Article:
The first thing an acting auditioner looks for in a candidate is how well they take direction. A casting director is always on the lookout for actors who can read a script and work within its guidelines. If you feel like you don’t know your lines, read them out loud with a friend, and get them to perform them in different ways so that they can see how versatile you are. Often, the auditioner will ask actors to perform their lines with different emotions to demonstrate their range and adaptability.
Some casting directors may ask you to read a scene, or tape your performance. For a television commercial audition, prepare one to three pages of dialogue with a character description. A monologue or song may also be necessary for an acting audition. In a theater audition, you will probably read a script from a play, or be asked to perform it in the character’s voice. A casting director may ask you to change the character you are playing at this point.
Before your acting audition, arrive early and have patience. You may have to wait for a few minutes, and making friends will help to calm you down. Moreover, it helps you to gauge the competition. Keep in mind that the longer the audition lasts, the less likely you are to get the job. However, if you’re auditioning for a voiceover role, be prepared to spend a bit of time in the waiting room.
Aside from reading the script, actors should also familiarize themselves with the other characters in the scene. This way, they will know how to interact with other characters on stage. Some directors might not provide scripts, and actors are required to sign non-disclosure agreements in this case. In such cases, you’ll have to memorize one or two lines of dialogue, but make sure you do your best during the audition regardless of what happens.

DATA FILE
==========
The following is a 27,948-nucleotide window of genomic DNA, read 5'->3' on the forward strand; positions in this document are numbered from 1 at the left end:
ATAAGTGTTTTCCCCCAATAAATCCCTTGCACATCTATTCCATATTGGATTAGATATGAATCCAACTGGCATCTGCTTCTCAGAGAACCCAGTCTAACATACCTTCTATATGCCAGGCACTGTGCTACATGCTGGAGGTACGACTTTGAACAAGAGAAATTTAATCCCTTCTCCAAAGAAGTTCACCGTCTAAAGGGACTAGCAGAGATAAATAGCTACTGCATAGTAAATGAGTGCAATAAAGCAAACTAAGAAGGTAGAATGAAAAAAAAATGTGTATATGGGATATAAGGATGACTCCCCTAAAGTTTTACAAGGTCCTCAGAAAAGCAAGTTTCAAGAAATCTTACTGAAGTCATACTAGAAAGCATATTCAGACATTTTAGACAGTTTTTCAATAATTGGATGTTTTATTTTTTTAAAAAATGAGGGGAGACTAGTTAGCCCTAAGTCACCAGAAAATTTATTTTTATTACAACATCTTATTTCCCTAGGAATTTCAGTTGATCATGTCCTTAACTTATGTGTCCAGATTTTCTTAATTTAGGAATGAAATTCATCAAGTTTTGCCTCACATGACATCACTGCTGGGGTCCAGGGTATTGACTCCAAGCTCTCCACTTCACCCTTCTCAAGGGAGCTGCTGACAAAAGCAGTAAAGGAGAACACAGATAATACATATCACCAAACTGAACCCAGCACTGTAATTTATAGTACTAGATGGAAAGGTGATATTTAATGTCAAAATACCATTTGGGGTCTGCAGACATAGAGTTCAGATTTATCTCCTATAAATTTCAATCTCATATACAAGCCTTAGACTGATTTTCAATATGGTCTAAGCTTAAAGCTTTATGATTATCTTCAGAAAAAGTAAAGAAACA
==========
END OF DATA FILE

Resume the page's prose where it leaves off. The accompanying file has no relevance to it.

During an acting audition, it’s important to stand out from the competition. Agents have many clients to deal with, and those who fade into the background are unlikely to get the roles they want. To stand out, keep in contact with your agent regularly. Send them an email or call them on their cell phones, and make it a point to meet them in person. Remember that they love to talk with actors. You never know who might be able to find the perfect role for you.
Before your acting audition, read the script carefully. The casting director will likely ask you questions about the script and the storyline. Make sure you have specific points to make, and remember to focus on your lines and delivery. The casting director will want to hear positive feedback, and you don’t want to leave the audition without an offer. For more tips on how to perform at an audition, visit Expression City. Don’t miss out on the chance to get started on your career!